Today’s #VeteranOfTheDay is Army Air Corps Veteran Bert Schwarz. Bert served as a pilot during World War II.
When Charles Lindbergh completed his flight across the Atlantic Ocean, Bert knew that he wanted to be a pilot. After graduating from college, he enrolled in the Army Air Corps’ Aviation Cadet Program and went through intensive training to become a pilot. He was assigned to the 27th Bomb Group, and they became the first dive-bomber group in the Air Corps. His unit was sent overseas to the Philippines in November 1941 as part of the Far East Air Force. After Pearl Harbor, the Japanese also bombed the Philippines where Bert was located and wiped out most of the Far East Air Force. Bert then became an infantryman, fighting the Japanese on the Philippines. The Americans were soon forced to surrender, and Bert was taken prisoner. He and the other prisoners were marched 65 miles uphill with little food or water in what would become to be known as the Bataan Death March.
Bert spent the next three years as a Japanese prisoner. He was given little food and was not allowed to wear shoes because the Japanese feared he would escape. At one point, the Japanese asked for volunteer workers, and Bert volunteered. He then worked in Japanese rice paddies for the next two years. Later, the Japanese wanted prisoners to help build an airstrip, and Bert volunteered. He had to mine coral and then spread it on the runway. The Americans soon wiped out this airstrip and then the Japanese forced the prisoners there to get on a ship. The Americans didn’t bomb the ship because they knew there were prisoners on it. The Japanese took advantage of this fact and transferred the prisoners to another ship during the middle of the night. This ship was torpedoed by the Americans because they didn’t know that prisoners were aboard. The torpedo strike blew the hatch door off, allowing Bert and others to escape and swim ashore. There they met some friendly Filipinos who let the Americans know they were there.
The Navy soon came to Bert’s rescue, picking him and the other escaped prisoners up in a submarine and bringing them back to Australia where they were able to receive medical care. He was sent back to the United States and stayed in the Air Corps for a while longer before he returned to his career in the textile industry. In 1948, Bert was asked to return to Japan to help rebuild their textile industry, and he did that for ten years. When he returned home he helped start the AmeriCares Foundation, which delivers medicine and relief supplies to devastated areas of the world. Bert passed away in 2003. More of his story can be found at http://memory.loc.gov/diglib/vhp/story/loc.natlib.afc2001001.12376/.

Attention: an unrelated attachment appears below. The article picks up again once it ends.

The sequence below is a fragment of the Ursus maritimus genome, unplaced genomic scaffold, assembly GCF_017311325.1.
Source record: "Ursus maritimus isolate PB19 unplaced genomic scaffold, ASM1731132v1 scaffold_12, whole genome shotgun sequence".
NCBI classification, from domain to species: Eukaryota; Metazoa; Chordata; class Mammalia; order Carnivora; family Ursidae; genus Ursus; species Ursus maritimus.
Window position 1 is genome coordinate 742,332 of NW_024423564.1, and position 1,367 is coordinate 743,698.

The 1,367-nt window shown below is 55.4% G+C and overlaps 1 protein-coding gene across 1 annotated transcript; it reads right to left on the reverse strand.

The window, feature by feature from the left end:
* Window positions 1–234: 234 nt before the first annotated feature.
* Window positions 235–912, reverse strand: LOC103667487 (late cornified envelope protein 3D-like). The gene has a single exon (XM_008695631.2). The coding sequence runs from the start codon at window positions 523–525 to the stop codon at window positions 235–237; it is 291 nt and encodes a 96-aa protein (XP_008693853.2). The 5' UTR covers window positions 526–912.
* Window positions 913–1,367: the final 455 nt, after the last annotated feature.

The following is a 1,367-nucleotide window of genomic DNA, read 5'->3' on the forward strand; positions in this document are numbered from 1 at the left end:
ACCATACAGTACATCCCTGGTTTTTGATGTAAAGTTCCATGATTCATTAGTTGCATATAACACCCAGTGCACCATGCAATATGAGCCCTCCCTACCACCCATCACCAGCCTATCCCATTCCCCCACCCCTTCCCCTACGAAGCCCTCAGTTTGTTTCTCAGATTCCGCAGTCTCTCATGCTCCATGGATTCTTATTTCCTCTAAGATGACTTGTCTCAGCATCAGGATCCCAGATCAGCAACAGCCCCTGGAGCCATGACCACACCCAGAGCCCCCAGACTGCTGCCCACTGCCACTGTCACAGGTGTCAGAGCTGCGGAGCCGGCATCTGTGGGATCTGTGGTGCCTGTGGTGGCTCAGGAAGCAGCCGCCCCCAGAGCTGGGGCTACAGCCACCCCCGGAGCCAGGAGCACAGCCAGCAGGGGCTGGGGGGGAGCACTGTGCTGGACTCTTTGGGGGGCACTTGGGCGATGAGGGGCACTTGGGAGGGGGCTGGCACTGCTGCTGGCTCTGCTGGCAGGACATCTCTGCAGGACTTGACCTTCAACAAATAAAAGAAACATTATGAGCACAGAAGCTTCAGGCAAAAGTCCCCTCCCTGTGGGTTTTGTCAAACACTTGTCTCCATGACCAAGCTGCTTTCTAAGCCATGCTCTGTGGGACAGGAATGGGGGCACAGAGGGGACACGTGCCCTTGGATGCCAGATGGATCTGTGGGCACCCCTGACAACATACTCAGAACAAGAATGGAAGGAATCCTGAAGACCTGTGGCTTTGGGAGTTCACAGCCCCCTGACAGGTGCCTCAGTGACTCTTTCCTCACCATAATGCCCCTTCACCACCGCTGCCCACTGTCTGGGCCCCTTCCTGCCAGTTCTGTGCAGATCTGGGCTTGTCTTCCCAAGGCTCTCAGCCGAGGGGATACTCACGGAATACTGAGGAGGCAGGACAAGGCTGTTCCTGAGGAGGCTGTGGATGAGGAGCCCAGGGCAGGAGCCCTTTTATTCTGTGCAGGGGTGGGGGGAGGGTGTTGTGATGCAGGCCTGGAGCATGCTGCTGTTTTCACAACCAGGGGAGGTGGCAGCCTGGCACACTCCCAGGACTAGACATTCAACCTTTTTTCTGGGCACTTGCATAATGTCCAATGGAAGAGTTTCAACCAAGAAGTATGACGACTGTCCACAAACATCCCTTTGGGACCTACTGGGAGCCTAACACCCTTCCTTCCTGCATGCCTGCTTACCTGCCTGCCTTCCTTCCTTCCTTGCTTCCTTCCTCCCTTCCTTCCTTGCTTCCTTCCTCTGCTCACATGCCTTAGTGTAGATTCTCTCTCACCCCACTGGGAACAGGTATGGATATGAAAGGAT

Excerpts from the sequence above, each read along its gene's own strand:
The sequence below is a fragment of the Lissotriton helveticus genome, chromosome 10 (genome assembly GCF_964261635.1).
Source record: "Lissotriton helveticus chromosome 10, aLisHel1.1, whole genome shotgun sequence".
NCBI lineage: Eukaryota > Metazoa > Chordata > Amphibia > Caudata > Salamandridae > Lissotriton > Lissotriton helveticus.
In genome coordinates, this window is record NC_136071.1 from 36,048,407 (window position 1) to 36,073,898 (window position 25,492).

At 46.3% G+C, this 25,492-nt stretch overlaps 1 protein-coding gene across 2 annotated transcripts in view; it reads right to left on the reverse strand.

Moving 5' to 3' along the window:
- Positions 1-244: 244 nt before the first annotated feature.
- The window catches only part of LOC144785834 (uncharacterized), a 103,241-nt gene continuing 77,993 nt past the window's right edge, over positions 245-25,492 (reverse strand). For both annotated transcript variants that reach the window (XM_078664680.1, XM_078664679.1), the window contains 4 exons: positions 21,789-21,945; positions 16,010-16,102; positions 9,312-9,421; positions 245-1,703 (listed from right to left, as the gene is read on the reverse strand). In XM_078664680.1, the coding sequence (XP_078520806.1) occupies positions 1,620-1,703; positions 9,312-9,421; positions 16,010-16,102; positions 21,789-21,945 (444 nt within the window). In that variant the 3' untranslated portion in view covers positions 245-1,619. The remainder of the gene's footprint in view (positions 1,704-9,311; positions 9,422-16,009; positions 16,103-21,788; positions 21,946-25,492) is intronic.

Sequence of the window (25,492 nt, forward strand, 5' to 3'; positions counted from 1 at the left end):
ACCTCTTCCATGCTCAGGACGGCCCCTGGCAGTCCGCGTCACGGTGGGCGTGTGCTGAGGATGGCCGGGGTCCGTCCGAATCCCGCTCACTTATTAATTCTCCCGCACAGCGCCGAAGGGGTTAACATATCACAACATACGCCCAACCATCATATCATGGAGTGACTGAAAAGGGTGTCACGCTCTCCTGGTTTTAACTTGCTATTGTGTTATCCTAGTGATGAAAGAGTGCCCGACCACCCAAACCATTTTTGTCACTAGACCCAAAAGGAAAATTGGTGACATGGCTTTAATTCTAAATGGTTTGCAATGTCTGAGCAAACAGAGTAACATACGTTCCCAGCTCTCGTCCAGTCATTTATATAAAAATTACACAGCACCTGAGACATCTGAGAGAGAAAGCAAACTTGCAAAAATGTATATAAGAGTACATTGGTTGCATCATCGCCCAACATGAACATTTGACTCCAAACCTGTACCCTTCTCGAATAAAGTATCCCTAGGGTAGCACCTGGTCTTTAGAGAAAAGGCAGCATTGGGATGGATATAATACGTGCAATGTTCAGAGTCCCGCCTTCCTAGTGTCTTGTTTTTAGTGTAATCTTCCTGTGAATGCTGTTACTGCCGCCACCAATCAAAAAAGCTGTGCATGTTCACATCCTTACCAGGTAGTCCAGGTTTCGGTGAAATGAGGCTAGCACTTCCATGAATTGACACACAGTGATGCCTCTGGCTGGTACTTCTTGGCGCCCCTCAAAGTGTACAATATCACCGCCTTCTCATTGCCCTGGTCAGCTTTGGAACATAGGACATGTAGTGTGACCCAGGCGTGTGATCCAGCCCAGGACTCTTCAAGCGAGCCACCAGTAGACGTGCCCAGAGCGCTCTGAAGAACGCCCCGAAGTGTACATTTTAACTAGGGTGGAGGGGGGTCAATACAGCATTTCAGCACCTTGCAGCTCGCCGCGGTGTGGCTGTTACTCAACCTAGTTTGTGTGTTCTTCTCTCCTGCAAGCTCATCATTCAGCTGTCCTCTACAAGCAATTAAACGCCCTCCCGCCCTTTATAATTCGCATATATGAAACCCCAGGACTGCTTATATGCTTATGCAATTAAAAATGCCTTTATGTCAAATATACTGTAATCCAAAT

We honor his service.
Nominate a Veteran for #VeteranOfTheDay
Do you want to light up the face of a special Veteran? Have you been wondering how to tell your Veteran they are special to you? You’re in luck! VA’s #VeteranOfTheDay social media feature is an opportunity to highlight your Veteran and his/her service.
It’s easy to nominate a Veteran. All it takes is an email to email@example.com with as much information as you can put together, along with some good photos. Visit our blog post about nominating to learn how to create the best submission.
Veterans History Project
This #VeteranOfTheDay profile was created with interviews submitted to the Veterans History Project. The project collects, preserves, and makes accessible the personal accounts of American war Veterans so that future generations may hear directly from Veterans and better understand the realities of war. Find out more at http://www.loc.gov/vets/.
Graphic By Lilian Vo: Lilian Vo is an undergraduate senior at George Mason University studying Global Affairs and Intelligence Analysis.